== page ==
Government Spending

Whole Foods Republicans?


'Tis the season for major-party re-branding schemes, what with the long slow decline of Republicans and Democrats becoming more of a precipitous drop during this throw-da-bums-out recession, and so the Hoover Institution's Michael Petrilli has taken to the Wall Street Journal to champion a new, Mackey-tastic label for the GOP:

About 30% of Americans 25 and older have at least a bachelor's degree; in 1988 that number was only 20% and in 1968 it was 10%.

As less-educated seniors pass away and better-educated 20- and 30-somethings take their place in the electorate, this bloc will exert growing influence. And here's the distressing news for the GOP: According to exit-poll data, a majority of college-educated voters (53%) pulled the lever for Mr. Obama in 2008—the first time a Democratic candidate has won this key segment since the 1970s.

The new face of … Republicanism?

Some in the GOP see this trend as an opportunity rather than a problem. Let the Democrats have the Starbucks set, goes the thinking, and we'll grab working-class families. Minnesota Gov. Tim Pawlenty, for instance, wants to embrace "Sam's Club" Republicans. Former Arkansas Gov. Mike Huckabee pitched himself in 2008 as the guy who "looks like your co-worker, not your boss." Even Mitt Romney blasted "Eastern elites." And of course there's Sarah Palin, whose entire brand is anti-intellectual. […]

Widening this cultural divide has long been part of the GOP playbook, going back to Nixon's attacks on "East Coast intellectuals" and forward to candidate Obama's arugula-eating tendencies. But with the white working class shrinking and the educated "creative class" growing, playing the populism card looks like a strategy of subtraction rather than addition. A more enlightened approach would be to go after college-educated voters, to make the GOP safe for smarties again.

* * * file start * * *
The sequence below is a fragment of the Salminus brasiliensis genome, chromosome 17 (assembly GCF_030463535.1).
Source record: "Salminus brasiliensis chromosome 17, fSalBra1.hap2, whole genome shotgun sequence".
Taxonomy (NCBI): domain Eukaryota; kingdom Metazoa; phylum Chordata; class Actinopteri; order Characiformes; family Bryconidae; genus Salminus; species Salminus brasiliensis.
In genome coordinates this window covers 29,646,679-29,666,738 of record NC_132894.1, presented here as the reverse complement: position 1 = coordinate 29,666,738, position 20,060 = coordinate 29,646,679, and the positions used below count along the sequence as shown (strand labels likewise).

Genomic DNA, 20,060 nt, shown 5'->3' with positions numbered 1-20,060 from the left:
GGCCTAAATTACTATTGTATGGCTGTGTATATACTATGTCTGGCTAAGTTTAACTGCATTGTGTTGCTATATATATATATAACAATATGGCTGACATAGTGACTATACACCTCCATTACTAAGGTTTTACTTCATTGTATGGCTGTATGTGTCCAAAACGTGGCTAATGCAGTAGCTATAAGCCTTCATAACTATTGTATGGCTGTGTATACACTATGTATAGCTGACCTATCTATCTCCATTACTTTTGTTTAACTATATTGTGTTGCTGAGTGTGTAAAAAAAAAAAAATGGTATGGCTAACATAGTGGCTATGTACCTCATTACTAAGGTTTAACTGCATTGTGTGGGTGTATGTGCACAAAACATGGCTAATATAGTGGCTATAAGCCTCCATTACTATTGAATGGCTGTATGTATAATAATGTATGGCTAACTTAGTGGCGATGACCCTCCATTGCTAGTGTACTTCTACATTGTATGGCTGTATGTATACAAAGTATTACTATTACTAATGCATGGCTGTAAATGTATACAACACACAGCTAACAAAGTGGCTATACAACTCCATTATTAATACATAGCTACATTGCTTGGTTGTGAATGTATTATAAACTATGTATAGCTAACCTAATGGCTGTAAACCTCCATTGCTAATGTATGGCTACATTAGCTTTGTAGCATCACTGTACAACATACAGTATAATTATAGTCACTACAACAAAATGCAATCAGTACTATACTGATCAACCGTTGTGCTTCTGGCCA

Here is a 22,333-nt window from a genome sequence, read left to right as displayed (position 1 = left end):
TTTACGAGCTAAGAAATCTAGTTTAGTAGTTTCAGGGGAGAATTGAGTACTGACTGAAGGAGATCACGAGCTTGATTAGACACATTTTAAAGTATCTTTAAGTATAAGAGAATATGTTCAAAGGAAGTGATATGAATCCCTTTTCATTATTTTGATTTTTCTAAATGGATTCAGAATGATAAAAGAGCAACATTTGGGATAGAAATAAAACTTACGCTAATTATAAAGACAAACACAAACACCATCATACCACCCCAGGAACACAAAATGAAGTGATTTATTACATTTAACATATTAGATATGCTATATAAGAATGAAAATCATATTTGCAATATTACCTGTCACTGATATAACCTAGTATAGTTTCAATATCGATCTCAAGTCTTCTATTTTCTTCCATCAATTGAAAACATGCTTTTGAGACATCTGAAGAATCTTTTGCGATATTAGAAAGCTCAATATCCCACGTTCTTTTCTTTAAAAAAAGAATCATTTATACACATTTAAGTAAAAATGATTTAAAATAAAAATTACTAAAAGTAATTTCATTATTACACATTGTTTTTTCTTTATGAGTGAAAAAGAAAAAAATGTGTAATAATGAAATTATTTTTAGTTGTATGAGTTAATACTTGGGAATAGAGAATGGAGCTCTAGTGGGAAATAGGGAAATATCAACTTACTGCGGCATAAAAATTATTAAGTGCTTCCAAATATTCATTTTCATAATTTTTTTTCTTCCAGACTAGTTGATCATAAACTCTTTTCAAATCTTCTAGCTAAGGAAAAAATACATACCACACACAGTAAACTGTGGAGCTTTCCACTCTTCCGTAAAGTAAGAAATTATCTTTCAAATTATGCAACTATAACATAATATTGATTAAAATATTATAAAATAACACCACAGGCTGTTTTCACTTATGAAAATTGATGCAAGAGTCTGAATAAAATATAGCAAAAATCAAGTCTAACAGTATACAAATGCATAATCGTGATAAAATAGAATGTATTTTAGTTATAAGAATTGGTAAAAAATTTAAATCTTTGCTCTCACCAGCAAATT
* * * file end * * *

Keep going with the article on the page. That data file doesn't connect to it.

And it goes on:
What's needed is a full-fledged effort to cultivate "Whole Foods Republicans"—independent-minded voters who embrace a progressive lifestyle but not progressive politics. These highly-educated indiividuals appreciate diversity and would never tell racist or homophobic jokes; they like living in walkable urban environments; they believe in environmental stewardship, community service and a spirit of inclusion. And yes, many shop at Whole Foods, which has become a symbol of progressive affluence but is also a good example of the free enterprise system at work. (Not to mention that its founder is a well-known libertarian who took to these pages to excoriate ObamaCare as inimical to market principles.)

Well-known libertarian, yes. Republican? Not so fast:

I'm all for anything that nudges either major party in the direction of freedom, and the Republicans in particular away from the elite anti-elitism of the whole "Sam's Club" project. But as a consumer who sadly can't opt out of our political system (not to mention someone who four years ago was foolishly advising Democrats to discover their inner Barry Goldwater/Al Swearengen), it's going to take one hell of a lot more than a post-election re-branding discussion on the nation's op-ed pages to move me an inch beyond the notion that this is indeed a re-branding exercise, rather than anything resembling a philosophical shift that would still be detectable should Team B regain power.

It would, however, be interesting to see John Mackey and Sarah Palin go toe-to-toe. Though probably not as interesting as this.

Original link via the Twitter feed of Allah Pundit.